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Wisconsin Court of Appeals Upholds School District’s Post-Act 10 Reduction of Retirement Benefits

By Hugo P. Rojas

A recent unpublished opinion of the Wisconsin Court of Appeals affirms the principle that Wisconsin school districts are authorized to unilaterally determine the amount of retiree benefits offered in the post-Act 10 era.

The Court’s August 2016 ruling in Townsend v. Neenah Joint School District brought closure to a series of related cases arising from a class-action lawsuit brought by current and former teachers of the Neenah Joint School District (the District). The teachers unsuccessfully sought reinstatement of certain supplemental retirement benefits that were reduced following the expiration of a collective bargaining agreement (CBA) in place between teachers and the Neenah Joint School District.


The District had previously provided a supplemental retirement plan to its teachers under a series of two-year CBAs between the District and the Neenah Education Association (NEA). The final CBA was effective from July 1, 2009 through June 30, 2011, and described both a monetary stipend and a post-retirement health insurance benefit available for teachers who retired after having met certain age and service requirements.

The CBA also included a so-called evergreen clause, which provided that “should the parties fail to reach agreement on a new” CBA, “this Agreement shall continue in full force and effect until such time that the terms and conditions of the new Agreement are fully resolved.” Both the NEA and the District recognized that the evergreen clause prevented the District from unilaterally terminating or changing the supplemental retirement plan after a CBA expired.

In 2011, the Wisconsin Legislature passed 2011 Wisconsin Act 10, specifically prohibiting public sector employees from bargaining collectively on issues other than base wages.

Following the expiration of the CBA, the District drafted an employee handbook to describe the terms and conditions of employment (including benefits) that had previously been addressed in the CBA. Any teacher retiring by June 2012 was permitted to receive the benefits provided for in the final CBA.

Effective October 2012, the District changed its retiree benefit program in a way that prospectively reduced the amount of supplemental benefits available as compared to the benefits under the final CBA.

Legal Arguments

In a final appeal of the Winnebago County Circuit Court’s dismissal of the case, the teachers claimed that retirement benefits must be reinstated under legal theories including promissory estoppel and unjust enrichment.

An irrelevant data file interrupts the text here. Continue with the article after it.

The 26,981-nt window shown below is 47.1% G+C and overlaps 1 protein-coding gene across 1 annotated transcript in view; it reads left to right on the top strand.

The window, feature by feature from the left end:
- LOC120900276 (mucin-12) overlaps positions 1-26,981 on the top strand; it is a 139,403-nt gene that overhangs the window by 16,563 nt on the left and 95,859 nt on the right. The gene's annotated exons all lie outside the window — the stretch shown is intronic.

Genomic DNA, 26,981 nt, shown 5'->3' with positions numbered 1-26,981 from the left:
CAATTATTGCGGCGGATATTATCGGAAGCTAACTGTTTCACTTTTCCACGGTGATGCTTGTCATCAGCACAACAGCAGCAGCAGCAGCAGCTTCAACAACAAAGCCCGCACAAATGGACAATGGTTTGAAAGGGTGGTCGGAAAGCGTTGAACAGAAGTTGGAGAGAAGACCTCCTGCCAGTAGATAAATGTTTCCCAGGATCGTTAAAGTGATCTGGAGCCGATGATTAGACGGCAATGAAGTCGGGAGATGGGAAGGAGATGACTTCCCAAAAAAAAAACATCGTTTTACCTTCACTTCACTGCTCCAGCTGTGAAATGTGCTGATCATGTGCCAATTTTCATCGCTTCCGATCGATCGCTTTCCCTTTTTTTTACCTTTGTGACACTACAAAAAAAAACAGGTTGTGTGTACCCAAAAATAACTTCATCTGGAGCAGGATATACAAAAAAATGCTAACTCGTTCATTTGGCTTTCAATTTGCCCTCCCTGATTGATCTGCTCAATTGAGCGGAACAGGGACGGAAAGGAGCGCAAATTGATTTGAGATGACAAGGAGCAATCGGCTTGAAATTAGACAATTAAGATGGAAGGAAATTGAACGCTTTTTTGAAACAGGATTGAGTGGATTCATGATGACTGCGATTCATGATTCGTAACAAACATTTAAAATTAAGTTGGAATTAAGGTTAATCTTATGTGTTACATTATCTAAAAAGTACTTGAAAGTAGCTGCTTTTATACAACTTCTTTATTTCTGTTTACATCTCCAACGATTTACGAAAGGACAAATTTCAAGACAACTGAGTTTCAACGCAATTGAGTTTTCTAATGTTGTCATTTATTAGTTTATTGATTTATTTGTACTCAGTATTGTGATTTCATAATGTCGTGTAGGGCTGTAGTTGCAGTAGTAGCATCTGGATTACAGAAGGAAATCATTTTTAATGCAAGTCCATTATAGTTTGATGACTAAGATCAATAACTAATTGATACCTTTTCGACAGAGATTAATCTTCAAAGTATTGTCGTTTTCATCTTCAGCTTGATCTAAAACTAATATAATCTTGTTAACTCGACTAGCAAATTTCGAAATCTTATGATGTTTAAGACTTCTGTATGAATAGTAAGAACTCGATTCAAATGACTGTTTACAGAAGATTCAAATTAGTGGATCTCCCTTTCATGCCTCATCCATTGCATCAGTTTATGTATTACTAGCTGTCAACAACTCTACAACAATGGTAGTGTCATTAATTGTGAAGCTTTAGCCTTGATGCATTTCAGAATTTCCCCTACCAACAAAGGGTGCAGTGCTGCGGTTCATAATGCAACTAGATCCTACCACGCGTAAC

The Court of Appeals observed, however, that promissory estoppel and unjust enrichment are equitable remedies intended to restore an individual who has relied on a promise (or provided significant services) in the absence of written agreement. Here, in contrast, the terms of agreement had been carefully negotiated and committed to writing. Legal theories requiring the absence of a written agreement cannot prevail where there is a written agreement. What the plaintiffs were actually requesting, the Court asserted, was for the District to continue to observe a negotiable and expired contract term that can no longer exist in light of the bargaining prohibitions under Act 10.

While the Court affirmed that the CBA had been a valid and bargained-for employment contract, such contract did not include any terms that caused the retirement benefits to vest after the CBA’s expiration. Because, as the parties agreed, Act 10 effectively voided the protective evergreen clause, the District was fully empowered to exercise its discretion in setting the amount of retirement benefits after the CBA expired following the passage of Act 10.

Having repeatedly bargained for two-year contracts which set forth all material terms of the bargain, the plaintiffs could not now replace their contract claims with legal claims applicable only absent a written contract.

“Act 10 changed the game for everyone,” the Court noted. The District “is not liable for acting within the confines of the law.”

If you have any questions about this article, please contact your Davis & Kuelthau attorney or the employee benefits attorney, Hugo P. Rojas at 414.225.1413 /

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